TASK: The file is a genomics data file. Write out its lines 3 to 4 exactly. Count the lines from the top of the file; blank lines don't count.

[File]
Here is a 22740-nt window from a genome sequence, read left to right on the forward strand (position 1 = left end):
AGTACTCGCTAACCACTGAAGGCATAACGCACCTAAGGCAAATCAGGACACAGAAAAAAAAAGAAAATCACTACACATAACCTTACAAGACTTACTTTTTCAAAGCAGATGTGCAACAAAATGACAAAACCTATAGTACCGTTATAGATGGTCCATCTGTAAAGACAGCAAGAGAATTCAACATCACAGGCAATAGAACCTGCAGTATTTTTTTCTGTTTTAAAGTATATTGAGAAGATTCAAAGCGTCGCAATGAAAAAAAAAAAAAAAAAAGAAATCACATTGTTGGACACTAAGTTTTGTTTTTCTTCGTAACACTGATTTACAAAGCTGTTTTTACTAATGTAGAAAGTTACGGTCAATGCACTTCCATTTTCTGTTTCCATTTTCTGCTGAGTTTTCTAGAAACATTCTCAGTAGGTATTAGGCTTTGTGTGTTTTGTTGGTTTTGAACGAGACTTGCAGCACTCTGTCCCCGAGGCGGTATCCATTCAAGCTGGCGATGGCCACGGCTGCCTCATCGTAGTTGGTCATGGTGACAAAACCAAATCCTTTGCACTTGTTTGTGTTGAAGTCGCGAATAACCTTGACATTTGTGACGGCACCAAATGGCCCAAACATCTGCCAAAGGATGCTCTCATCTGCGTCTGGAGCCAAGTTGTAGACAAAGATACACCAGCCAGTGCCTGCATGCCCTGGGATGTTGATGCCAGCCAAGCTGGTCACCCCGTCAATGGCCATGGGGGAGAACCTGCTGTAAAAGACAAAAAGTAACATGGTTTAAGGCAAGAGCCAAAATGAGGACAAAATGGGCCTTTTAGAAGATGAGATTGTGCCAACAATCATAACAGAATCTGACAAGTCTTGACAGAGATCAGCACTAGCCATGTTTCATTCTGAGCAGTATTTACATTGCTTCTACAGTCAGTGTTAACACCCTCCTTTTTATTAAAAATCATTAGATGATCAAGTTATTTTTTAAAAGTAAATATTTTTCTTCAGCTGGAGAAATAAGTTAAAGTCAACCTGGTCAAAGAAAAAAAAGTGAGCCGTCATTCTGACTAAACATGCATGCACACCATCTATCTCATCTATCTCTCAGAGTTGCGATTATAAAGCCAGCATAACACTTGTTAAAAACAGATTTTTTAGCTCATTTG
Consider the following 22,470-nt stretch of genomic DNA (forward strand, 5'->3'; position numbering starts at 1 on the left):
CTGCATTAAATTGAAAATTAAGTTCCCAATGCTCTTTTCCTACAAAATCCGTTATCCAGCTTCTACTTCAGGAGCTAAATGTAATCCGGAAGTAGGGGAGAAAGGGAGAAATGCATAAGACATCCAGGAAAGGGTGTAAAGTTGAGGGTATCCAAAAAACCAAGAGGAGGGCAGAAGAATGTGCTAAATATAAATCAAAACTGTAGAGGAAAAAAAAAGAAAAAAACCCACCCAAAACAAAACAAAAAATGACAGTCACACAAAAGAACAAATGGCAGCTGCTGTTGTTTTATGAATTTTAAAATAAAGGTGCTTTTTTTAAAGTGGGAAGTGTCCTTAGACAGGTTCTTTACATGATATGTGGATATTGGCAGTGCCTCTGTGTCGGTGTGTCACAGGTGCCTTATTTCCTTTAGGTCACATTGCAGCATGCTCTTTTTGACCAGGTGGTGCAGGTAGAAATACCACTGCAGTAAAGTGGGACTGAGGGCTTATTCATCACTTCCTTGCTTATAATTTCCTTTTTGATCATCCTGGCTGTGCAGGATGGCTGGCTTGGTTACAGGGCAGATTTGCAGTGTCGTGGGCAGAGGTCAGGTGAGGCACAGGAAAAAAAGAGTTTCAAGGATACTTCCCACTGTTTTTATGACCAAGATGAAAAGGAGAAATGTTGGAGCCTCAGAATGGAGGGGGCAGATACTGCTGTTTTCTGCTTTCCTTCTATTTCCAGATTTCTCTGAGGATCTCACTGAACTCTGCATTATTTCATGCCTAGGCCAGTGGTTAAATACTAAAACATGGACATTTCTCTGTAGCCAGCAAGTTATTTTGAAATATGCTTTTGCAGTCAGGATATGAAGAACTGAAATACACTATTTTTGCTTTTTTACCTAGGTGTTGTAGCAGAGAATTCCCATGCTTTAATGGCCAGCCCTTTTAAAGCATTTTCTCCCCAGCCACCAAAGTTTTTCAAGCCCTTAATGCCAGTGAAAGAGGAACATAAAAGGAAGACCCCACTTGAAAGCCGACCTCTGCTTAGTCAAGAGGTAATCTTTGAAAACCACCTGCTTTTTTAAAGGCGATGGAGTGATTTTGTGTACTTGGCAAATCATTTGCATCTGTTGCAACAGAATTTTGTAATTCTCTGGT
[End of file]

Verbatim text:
Consider the following 22,470-nt stretch of genomic DNA (forward strand, 5'->3'; position numbering starts at 1 on the left):
CTGCATTAAATTGAAAATTAAGTTCCCAATGCTCTTTTCCTACAAAATCCGTTATCCAGCTTCTACTTCAGGAGCTAAATGTAATCCGGAAGTAGGGGAGAAAGGGAGAAATGCATAAGACATCCAGGAAAGGGTGTAAAGTTGAGGGTATCCAAAAAACCAAGAGGAGGGCAGAAGAATGTGCTAAATATAAATCAAAACTGTAGAGGAAAAAAAAAGAAAAAAACCCACCCAAAACAAAACAAAAAATGACAGTCACACAAAAGAACAAATGGCAGCTGCTGTTGTTTTATGAATTTTAAAATAAAGGTGCTTTTTTTAAAGTGGGAAGTGTCCTTAGACAGGTTCTTTACATGATATGTGGATATTGGCAGTGCCTCTGTGTCGGTGTGTCACAGGTGCCTTATTTCCTTTAGGTCACATTGCAGCATGCTCTTTTTGACCAGGTGGTGCAGGTAGAAATACCACTGCAGTAAAGTGGGACTGAGGGCTTATTCATCACTTCCTTGCTTATAATTTCCTTTTTGATCATCCTGGCTGTGCAGGATGGCTGGCTTGGTTACAGGGCAGATTTGCAGTGTCGTGGGCAGAGGTCAGGTGAGGCACAGGAAAAAAAGAGTTTCAAGGATACTTCCCACTGTTTTTATGACCAAGATGAAAAGGAGAAATGTTGGAGCCTCAGAATGGAGGGGGCAGATACTGCTGTTTTCTGCTTTCCTTCTATTTCCAGATTTCTCTGAGGATCTCACTGAACTCTGCATTATTTCATGCCTAGGCCAGTGGTTAAATACTAAAACATGGACATTTCTCTGTAGCCAGCAAGTTATTTTGAAATATGCTTTTGCAGTCAGGATATGAAGAACTGAAATACACTATTTTTGCTTTTTTACCTAGGTGTTGTAGCAGAGAATTCCCATGCTTTAATGGCCAGCCCTTTTAAAGCATTTTCTCCCCAGCCACCAAAGTTTTTCAAGCCCTTAATGCCAGTGAAAGAGGAACATAAAAGGAAGACCCCACTTGAAAGCCGACCTCTGCTTAGTCAAGAGGTAATCTTTGAAAACCACCTGCTTTTTTAAAGGCGATGGAGTGATTTTGTGTACTTGGCAAATCATTTGCATCTGTTGCAACAGAATTTTGTAATTCTCTGGT